A "calcified" swallow sings in stony silence along northern Tanzania's Lake Natron (map), which contains so much soda and salt that it would "strip the ink of my Kodak film boxes in a few seconds," according to photographer Nick Brandt.
Brandt unexpectedly found the dead animals that had washed up on the shore, preserved by the lake, and posed them as they had been in life. The photographs, taken between 2010 and 2012, appear in Brandt's new book Across the Ravaged Land. (Also see "Pictures: Best Wild Animal Photos of 2012 Announced.")
Lake Natron's unusually harsh composition comes from a unique neighboring volcano, Ol Doinyo, which spews alkali-rich natrocarbonatites that end up in Lake Natron via rainwater runoff.
Thure Cerling, professor of geology and geophysics at the University of Utah, said by email that the animals in Brandt's photographs likely died of natural causes. Since there are few predators in the area, their bodies remain and become salt-encrusted when the lake's water level drops.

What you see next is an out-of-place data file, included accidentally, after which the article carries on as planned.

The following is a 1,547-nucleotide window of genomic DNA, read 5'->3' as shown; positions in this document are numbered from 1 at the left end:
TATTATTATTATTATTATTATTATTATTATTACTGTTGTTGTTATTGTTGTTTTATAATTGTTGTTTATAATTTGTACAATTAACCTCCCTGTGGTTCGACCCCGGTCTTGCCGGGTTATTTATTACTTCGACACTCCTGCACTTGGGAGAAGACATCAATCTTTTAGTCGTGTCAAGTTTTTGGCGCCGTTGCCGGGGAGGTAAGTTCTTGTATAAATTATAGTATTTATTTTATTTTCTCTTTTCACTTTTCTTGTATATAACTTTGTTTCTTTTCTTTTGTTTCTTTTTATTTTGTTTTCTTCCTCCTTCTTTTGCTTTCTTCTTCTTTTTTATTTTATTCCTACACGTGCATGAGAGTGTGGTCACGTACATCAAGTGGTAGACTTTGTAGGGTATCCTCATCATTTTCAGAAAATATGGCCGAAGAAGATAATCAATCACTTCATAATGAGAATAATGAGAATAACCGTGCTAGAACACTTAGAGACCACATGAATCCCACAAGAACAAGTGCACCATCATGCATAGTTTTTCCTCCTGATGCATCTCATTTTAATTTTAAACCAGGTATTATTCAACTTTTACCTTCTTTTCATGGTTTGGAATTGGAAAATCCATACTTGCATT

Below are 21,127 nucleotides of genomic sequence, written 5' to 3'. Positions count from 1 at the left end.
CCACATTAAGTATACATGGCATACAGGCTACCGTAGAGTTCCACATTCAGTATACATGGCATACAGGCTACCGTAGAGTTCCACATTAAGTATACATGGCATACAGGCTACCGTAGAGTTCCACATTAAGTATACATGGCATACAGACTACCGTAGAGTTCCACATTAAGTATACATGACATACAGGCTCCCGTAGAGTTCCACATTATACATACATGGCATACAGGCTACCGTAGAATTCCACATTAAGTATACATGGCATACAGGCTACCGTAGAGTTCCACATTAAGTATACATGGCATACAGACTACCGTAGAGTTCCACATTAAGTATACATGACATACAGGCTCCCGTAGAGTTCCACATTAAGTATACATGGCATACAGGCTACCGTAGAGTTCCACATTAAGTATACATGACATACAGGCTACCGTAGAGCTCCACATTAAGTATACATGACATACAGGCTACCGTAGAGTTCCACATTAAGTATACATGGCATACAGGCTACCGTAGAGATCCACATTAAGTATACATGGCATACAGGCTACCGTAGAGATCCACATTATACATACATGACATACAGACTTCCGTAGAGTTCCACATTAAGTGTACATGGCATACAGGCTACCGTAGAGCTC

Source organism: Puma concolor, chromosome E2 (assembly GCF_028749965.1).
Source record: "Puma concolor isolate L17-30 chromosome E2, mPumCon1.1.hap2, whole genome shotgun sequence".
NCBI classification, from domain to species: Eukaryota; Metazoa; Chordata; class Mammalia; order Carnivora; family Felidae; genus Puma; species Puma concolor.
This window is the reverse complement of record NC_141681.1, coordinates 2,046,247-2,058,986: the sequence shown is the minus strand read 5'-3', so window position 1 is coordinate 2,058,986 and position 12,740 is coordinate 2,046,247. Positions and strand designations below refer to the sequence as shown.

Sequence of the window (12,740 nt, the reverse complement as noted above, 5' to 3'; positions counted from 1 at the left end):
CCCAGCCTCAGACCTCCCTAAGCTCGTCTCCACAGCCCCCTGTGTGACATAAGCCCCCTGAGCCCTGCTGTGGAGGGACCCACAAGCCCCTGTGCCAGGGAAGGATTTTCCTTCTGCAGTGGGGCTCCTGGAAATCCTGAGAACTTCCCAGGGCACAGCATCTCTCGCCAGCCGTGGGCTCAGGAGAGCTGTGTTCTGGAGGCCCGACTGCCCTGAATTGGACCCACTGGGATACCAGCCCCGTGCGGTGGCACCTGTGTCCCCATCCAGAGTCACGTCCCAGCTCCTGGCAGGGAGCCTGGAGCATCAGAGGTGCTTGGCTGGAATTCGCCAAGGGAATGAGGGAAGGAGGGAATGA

However, Brandt said that many people in the region have seen birds crash-land into the water. So he believes the birds and bats were confused by the sky's reflection in the lake and killed when they hit the water.
The animals probably aren't truly calcified, but are coated with sodium carbonate or sodium bicarbonate, said Cerling, who has researched the chemistry of Africa's Rift Valley lakes.
"There is almost no calcium in the lake, although the inflowing fresh waters have calcium, which precipitates as it mixes with the high-pH alkaline waters of the lake."